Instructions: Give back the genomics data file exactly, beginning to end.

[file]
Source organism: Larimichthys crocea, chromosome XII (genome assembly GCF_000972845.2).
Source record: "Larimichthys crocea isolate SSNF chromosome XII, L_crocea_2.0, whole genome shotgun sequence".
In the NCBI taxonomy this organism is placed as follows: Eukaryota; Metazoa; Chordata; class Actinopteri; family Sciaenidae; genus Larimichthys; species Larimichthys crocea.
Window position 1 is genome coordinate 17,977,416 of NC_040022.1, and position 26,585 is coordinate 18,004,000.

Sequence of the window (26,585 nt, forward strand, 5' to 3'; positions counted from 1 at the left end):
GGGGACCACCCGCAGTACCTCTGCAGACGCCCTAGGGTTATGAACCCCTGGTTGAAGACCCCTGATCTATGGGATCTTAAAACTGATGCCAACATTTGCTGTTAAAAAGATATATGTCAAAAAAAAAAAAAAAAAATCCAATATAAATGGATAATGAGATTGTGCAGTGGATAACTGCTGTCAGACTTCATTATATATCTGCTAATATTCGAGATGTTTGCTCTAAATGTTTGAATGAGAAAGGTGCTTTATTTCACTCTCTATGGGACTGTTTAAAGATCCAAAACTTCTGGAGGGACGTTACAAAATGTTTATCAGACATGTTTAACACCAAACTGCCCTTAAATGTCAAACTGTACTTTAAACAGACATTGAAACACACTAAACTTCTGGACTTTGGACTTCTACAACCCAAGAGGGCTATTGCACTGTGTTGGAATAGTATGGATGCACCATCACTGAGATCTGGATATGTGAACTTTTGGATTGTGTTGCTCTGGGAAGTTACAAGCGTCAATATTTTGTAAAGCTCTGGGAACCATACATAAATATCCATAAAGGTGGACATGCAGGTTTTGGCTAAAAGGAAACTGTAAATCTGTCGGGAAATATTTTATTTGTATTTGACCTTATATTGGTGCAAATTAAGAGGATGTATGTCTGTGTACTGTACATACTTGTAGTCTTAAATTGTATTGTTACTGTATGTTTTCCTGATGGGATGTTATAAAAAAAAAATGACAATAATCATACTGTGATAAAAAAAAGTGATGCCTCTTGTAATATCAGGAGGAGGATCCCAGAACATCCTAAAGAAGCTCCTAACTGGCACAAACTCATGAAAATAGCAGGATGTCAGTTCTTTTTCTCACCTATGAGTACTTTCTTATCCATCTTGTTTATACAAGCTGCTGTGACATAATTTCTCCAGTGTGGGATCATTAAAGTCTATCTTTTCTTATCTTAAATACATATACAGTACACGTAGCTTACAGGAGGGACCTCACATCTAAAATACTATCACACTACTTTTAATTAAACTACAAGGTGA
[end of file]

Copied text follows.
Source organism: Larimichthys crocea, chromosome XII (genome assembly GCF_000972845.2).
Source record: "Larimichthys crocea isolate SSNF chromosome XII, L_crocea_2.0, whole genome shotgun sequence".
In the NCBI taxonomy this organism is placed as follows: Eukaryota; Metazoa; Chordata; class Actinopteri; family Sciaenidae; genus Larimichthys; species Larimichthys crocea.
Window position 1 is genome coordinate 17,977,416 of NC_040022.1, and position 26,585 is coordinate 18,004,000.

Sequence of the window (26,585 nt, forward strand, 5' to 3'; positions counted from 1 at the left end):
GGGGACCACCCGCAGTACCTCTGCAGACGCCCTAGGGTTATGAACCCCTGGTTGAAGACCCCTGATCTATGGGATCTTAAAACTGATGCCAACATTTGCTGTTAAAAAGATATATGTCAAAAAAAAAAAAAAAAAATCCAATATAAATGGATAATGAGATTGTGCAGTGGATAACTGCTGTCAGACTTCATTATATATCTGCTAATATTCGAGATGTTTGCTCTAAATGTTTGAATGAGAAAGGTGCTTTATTTCACTCTCTATGGGACTGTTTAAAGATCCAAAACTTCTGGAGGGACGTTACAAAATGTTTATCAGACATGTTTAACACCAAACTGCCCTTAAATGTCAAACTGTACTTTAAACAGACATTGAAACACACTAAACTTCTGGACTTTGGACTTCTACAACCCAAGAGGGCTATTGCACTGTGTTGGAATAGTATGGATGCACCATCACTGAGATCTGGATATGTGAACTTTTGGATTGTGTTGCTCTGGGAAGTTACAAGCGTCAATATTTTGTAAAGCTCTGGGAACCATACATAAATATCCATAAAGGTGGACATGCAGGTTTTGGCTAAAAGGAAACTGTAAATCTGTCGGGAAATATTTTATTTGTATTTGACCTTATATTGGTGCAAATTAAGAGGATGTATGTCTGTGTACTGTACATACTTGTAGTCTTAAATTGTATTGTTACTGTATGTTTTCCTGATGGGATGTTATAAAAAAAAAATGACAATAATCATACTGTGATAAAAAAAAGTGATGCCTCTTGTAATATCAGGAGGAGGATCCCAGAACATCCTAAAGAAGCTCCTAACTGGCACAAACTCATGAAAATAGCAGGATGTCAGTTCTTTTTCTCACCTATGAGTACTTTCTTATCCATCTTGTTTATACAAGCTGCTGTGACATAATTTCTCCAGTGTGGGATCATTAAAGTCTATCTTTTCTTATCTTAAATACATATACAGTACACGTAGCTTACAGGAGGGACCTCACATCTAAAATACTATCACACTACTTTTAATTAAACTACAAGGTGA